Venice

Sunset at Venice breakwater.

Thoughts after the Texas school shooting

Editor:

On May 14, I had to explain to my kids that a teenager filled with racial hate drove 200 miles to kill people in a Black community in Buffalo. One day later, six people were killed at a Taiwanese church in Laguna Woods. And then on May 24. kids and teachers were massacred in Texas.  

We have gotten to the point that parenting books—which normally focus on things like getting your kids to eat their vegetables, developmental milestones, potty training, sibling rivalry, and working through temper tantrums—now need to start including chapters on how to talk to your kids about mass shootings, and how to prevent them from being indoctrinated into hate.

Many people fear that Russia and Vladimir Putin could someday kill us in a military attack, but at this point it seems that we Americans are handily killing ourselves. Putin doesn’t even have to pay for the guns—we buy them ourselves. He must get a lot of satisfaction watching our nation fight itself instead of uniting together to take action. We have created a slow-moving war in our own country.  

I am mad the GOP and NRA still don’t realize how they are playing right into Putin’s plan for global domination. Having a nation that lives in constant fear of mass shootings and gun violence takes a toll on our entire country. On an individual level, it drains us emotionally and spiritually, and sucks away precious time and energy from our lives. On a community level, it fractures us and weakens our financial resources, public safety, education system, and so much more.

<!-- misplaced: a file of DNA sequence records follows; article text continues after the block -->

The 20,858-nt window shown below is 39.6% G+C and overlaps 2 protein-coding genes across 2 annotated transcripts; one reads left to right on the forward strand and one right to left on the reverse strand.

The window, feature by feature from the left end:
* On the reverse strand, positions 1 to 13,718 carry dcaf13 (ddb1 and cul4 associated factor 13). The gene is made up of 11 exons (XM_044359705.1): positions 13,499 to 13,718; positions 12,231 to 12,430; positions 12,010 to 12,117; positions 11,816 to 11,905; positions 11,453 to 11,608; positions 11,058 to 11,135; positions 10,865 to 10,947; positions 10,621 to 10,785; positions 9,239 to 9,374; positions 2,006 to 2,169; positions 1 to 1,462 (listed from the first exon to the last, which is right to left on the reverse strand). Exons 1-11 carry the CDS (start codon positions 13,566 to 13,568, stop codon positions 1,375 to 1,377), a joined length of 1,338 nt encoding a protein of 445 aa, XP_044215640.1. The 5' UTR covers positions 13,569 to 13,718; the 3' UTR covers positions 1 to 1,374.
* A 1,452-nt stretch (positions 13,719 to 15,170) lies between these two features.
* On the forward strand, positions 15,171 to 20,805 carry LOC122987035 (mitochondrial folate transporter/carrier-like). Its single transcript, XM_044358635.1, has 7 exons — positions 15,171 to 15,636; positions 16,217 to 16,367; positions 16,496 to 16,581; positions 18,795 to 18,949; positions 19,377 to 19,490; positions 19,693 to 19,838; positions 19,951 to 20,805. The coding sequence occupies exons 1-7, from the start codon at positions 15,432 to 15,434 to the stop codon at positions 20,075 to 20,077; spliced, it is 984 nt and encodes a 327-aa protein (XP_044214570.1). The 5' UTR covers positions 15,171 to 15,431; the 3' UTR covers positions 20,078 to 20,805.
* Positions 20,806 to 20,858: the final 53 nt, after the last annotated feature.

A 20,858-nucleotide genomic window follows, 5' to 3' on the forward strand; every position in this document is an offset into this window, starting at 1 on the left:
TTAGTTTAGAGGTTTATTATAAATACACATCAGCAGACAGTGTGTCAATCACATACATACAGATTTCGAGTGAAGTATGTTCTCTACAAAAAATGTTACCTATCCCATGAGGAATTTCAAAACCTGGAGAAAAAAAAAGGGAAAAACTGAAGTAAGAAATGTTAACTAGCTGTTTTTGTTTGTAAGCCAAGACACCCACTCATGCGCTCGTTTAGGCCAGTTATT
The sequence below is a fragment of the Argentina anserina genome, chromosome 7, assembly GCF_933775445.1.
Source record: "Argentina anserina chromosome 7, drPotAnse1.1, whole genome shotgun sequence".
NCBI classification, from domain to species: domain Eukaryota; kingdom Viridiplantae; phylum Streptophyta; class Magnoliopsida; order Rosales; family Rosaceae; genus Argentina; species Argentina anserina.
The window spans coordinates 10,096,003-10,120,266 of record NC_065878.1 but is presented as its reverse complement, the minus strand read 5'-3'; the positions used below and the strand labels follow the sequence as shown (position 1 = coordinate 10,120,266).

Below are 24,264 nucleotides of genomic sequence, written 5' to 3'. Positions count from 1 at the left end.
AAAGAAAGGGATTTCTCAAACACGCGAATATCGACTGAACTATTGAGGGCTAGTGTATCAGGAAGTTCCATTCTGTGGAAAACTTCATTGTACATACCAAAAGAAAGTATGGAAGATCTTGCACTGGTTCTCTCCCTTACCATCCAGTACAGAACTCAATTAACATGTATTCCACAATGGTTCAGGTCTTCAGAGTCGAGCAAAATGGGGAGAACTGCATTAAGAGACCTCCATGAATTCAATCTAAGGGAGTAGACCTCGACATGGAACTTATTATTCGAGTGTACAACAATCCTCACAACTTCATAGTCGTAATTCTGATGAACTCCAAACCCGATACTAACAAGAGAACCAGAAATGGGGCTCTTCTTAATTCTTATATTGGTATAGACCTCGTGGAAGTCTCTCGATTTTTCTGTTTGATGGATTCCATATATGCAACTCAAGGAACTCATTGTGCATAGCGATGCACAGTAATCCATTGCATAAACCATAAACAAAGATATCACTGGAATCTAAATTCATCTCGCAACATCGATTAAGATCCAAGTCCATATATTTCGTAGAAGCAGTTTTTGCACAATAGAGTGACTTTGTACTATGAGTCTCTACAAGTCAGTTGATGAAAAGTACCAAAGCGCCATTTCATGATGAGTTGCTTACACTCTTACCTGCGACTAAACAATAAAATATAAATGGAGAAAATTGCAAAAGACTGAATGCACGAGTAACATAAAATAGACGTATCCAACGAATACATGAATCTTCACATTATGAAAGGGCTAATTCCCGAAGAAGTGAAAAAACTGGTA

The GOP is ready to turn our children’s schools into locked, sealed, and armed fortresses—all in the name of “freedom” and “safety.” But a fortress doesn’t sound like a nurturing place of learning for children. It sounds like a prison. Don’t our kids deserve freedom too?  

Freedom to learn without being shot with a machine gun.

Freedom to know that they will live another day.

Freedom to live out their promising futures.

Freedom from fearing their fellow Americans.

And for the heart-wrenching attack in Buffalo, people deserve the freedom to live peacefully and go to the supermarket without wearing body armor. Living like you are under constant attack in a war zone is not freedom.

HC

Westchester

 

Re: A Purposeful Rescue

Editor:

I read Ms. Beyer’s article in the Argonaut June 2, titled “Giving Dogs a Second Chance, a Purposeful Rescue saves pups from high-kill shelters and finds forever homes.” First, I like the article she wrote regarding the efforts of A Purposeful Rescue, I have interacted with them and other adoption partners at the county animal care centers and they do a great job. 

At no time during her article did she refer to animal care centers as “the pound” or high-kill shelters, thank you. When she refers to the animal care centers as “ high kill,” exactly what message is she sending? We at the care centers cringe when we hear that as we are the farthest thing from it. We are by no means at capacity and we have a very stringent policy if and when we may have to humanely euthanize an animal, the animal is irremediably suffering or a threat to the safety of the public. 

By publishing “high-kill shelter,” this deters people in seeking our help with their pets. It is not a death sentence. We have many outreach programs to help people who are financially burdened, homeless, need medical attention for their pet and contacts with adoption partners. We do everything possible to keep the pet with their owner and assist in programs that spay and neuter and vaccinate. 

Please do not give the shock caption of “high-kill shelters” just to tug at your readers’ hearts to be interested in your article. You can go online to the city and county websites and learn more about our history and programs along with our outreach and adoption efforts.  

Joyce Pruett

Los Angeles